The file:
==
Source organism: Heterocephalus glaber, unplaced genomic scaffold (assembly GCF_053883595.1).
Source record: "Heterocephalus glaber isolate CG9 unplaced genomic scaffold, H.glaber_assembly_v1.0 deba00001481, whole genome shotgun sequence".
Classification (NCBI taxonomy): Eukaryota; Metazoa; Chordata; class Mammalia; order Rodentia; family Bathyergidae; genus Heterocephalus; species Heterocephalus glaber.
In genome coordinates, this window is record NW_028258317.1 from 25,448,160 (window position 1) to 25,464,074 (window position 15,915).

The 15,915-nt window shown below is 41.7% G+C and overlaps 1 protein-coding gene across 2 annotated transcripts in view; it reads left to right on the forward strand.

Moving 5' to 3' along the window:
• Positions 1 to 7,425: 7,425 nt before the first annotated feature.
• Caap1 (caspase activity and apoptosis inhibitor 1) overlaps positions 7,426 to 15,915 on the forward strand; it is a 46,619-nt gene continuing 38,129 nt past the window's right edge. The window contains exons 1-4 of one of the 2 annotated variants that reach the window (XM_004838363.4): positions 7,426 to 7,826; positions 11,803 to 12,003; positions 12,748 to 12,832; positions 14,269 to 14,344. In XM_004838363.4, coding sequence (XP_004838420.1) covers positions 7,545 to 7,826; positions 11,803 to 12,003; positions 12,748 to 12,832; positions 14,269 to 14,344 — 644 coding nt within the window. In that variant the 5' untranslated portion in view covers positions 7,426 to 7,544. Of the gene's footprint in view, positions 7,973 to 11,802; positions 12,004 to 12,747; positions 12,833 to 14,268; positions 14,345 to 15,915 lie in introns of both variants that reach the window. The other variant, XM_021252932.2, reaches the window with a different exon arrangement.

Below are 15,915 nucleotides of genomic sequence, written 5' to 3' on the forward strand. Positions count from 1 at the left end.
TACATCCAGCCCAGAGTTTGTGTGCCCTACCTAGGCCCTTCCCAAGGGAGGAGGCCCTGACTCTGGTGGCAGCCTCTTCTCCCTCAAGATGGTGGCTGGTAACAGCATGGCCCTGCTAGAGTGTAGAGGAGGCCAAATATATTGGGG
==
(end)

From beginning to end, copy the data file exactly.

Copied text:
Source organism: Heterocephalus glaber, unplaced genomic scaffold (assembly GCF_053883595.1).
Source record: "Heterocephalus glaber isolate CG9 unplaced genomic scaffold, H.glaber_assembly_v1.0 deba00001481, whole genome shotgun sequence".
Classification (NCBI taxonomy): Eukaryota; Metazoa; Chordata; class Mammalia; order Rodentia; family Bathyergidae; genus Heterocephalus; species Heterocephalus glaber.
In genome coordinates, this window is record NW_028258317.1 from 25,448,160 (window position 1) to 25,464,074 (window position 15,915).

The 15,915-nt window shown below is 41.7% G+C and overlaps 1 protein-coding gene across 2 annotated transcripts in view; it reads left to right on the forward strand.

Moving 5' to 3' along the window:
• Positions 1 to 7,425: 7,425 nt before the first annotated feature.
• Caap1 (caspase activity and apoptosis inhibitor 1) overlaps positions 7,426 to 15,915 on the forward strand; it is a 46,619-nt gene continuing 38,129 nt past the window's right edge. The window contains exons 1-4 of one of the 2 annotated variants that reach the window (XM_004838363.4): positions 7,426 to 7,826; positions 11,803 to 12,003; positions 12,748 to 12,832; positions 14,269 to 14,344. In XM_004838363.4, coding sequence (XP_004838420.1) covers positions 7,545 to 7,826; positions 11,803 to 12,003; positions 12,748 to 12,832; positions 14,269 to 14,344 — 644 coding nt within the window. In that variant the 5' untranslated portion in view covers positions 7,426 to 7,544. Of the gene's footprint in view, positions 7,973 to 11,802; positions 12,004 to 12,747; positions 12,833 to 14,268; positions 14,345 to 15,915 lie in introns of both variants that reach the window. The other variant, XM_021252932.2, reaches the window with a different exon arrangement.

Below are 15,915 nucleotides of genomic sequence, written 5' to 3' on the forward strand. Positions count from 1 at the left end.
TACATCCAGCCCAGAGTTTGTGTGCCCTACCTAGGCCCTTCCCAAGGGAGGAGGCCCTGACTCTGGTGGCAGCCTCTTCTCCCTCAAGATGGTGGCTGGTAACAGCATGGCCCTGCTAGAGTGTAGAGGAGGCCAAATATATTGGGG